The weight of disappointment demanded my attention. I could feel panic encroaching, threatening to crowd out my peace. When I was a child, my mom used to say that I was highly perceptive. Now, some friends describe me as highly sensitive or as an empath. However you call it, I have the tendency to feel as though I am living through the pain and loss of a tragic event even though it’s thousands of miles away — Hurricane Katrina, 9/11, mass shootings, refugee crises, to name a few.
I remember during the aftermath of 9/11, I attended a prayer vigil. I was so overcome by our collective grief that I began loudly sobbing and wailing. I’m sure everyone thought I must have known someone who died in the attack, but I did not.
Following Hurricane Katrina, I had to turn off the news reports. Even though I personally knew no one impacted by this tragedy, the collective injury and trauma clung to my body.
But this time is different. Beyond trauma and sorrow, I began to feel a twinge of panic. I wondered if we, the United States, understood that we are not a force of exceptional individuals, immune to the rest of the world. The traditional American narrative does not portray us as a part of the world’s body but as a whole entity unto ourselves. We believe we are a superpower. So I wondered if we would know how to move humbly in alignment, as one with the rest of the world in order, to do what humanity needed.
Initially, I heard more concern for the life of the stock market than for the lives of people. I witnessed leaders expressing frustration and hesitation when they needed to act, without haste, in the best interest of the countless people in their charge. I heard a young executive say, “The coronavirus only kills old people and people with compromised immune systems, so I don’t need to worry about it. People are overreacting!”
I wondered if this young executive had grandparents. And if so, had he considered them as he championed for inaction? I wondered if he even knew which of his friends had respiratory issues. And to make matters worse, overt and pronounced anti-Asian sentiment had become the accepted conduit for advancing political and social agendas. One of my students of Asian descent told me that his family is more afraid of the anti-Asian racism than they are of catching the virus.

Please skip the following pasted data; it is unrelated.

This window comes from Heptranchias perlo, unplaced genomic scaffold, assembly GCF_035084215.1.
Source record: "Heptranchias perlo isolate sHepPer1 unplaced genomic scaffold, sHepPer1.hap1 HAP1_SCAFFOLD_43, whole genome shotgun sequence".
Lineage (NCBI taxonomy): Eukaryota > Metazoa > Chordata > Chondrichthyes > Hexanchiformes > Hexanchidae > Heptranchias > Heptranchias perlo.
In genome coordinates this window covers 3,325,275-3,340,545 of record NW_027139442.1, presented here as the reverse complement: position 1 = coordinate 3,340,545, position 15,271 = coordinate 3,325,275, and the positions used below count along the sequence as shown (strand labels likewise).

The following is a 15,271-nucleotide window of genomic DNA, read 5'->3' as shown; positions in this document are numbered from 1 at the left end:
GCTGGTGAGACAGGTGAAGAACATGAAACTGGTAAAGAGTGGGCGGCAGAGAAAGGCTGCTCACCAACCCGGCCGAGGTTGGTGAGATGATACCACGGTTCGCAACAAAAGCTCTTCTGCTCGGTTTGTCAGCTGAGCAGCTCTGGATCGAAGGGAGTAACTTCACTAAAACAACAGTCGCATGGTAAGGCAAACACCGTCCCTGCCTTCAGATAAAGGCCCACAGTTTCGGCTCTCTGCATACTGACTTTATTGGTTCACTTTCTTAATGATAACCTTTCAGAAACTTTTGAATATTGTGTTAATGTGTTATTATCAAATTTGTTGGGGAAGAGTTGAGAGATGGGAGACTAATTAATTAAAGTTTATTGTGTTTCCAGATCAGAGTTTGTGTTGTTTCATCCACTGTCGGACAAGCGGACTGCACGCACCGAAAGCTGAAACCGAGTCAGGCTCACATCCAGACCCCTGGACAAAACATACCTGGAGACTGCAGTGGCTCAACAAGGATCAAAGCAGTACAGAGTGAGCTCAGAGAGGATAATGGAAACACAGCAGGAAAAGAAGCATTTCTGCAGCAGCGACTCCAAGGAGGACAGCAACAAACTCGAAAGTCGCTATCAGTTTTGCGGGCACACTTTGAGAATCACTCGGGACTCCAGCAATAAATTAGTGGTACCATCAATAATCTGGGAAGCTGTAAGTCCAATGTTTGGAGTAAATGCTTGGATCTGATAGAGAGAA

But as the impact of the virus pressed into our reality, I witnessed movement that snuffed out the flicker of panic threatening to engulf me. My twelve-year-old nephew had a heart-to-heart chat with his grandmother, my mom. He told her that because her husband is in the older, at-risk age group, she needed to take a break from her job where she came into contact with lots of people. He didn’t want his grandma exposing his grandpa to danger. The twelve-year-old audaciously acted on behalf of his eighty-two-year-old grandpa, and joy flooded my soul! So much so that I burst out laughing!
There is hope!
Jesus, resurrected and in conversation with Peter, emphasized the significance of taking care of His sheep (John 21:15-17). Three times, Jesus related Peter’s love for Him with providing and caring for His sheep. Sheep are vulnerable. They represent those who are susceptible to being overlooked, wounded, exploited, or erased. Sheep need someone to care for them, to see them, to protect them. Sheep need a shepherd — a Jesus, a Peter, a twelve-year-old audacious grandson.
Often times, as followers of Jesus, we view ourselves as “His sheep” only, and yes, each of us are like vulnerable sheep at some point in our lives. But I am realizing that there are many times I choose to act as a sheep, when in reality, I have the privilege, potential, and power to serve as a Jesus or a Peter. I am learning to reconcile how my love for Jesus positions me to see and value the marginalized — those pushed to the edges of society. I am striving to accept the Shepherd’s mandate — to see, love, and protect those who society deems disposable.
It is an honor to love Jesus, and it is a privilege to take care of His sheep.
May this crisis be fertile ground to grow our capacity to love audaciously. May we allow the One who liberated Jesus from the grips of death to free us from our fear-imposed limits. May our love for Jesus posture us to cultivate a community where we thrive as one.
May this crisis be fertile ground to grow our capacity to love audaciously. #covid_19 #community #loveoverall -Lucretia Berry (@brownicity): Click To Tweet Leave a Comment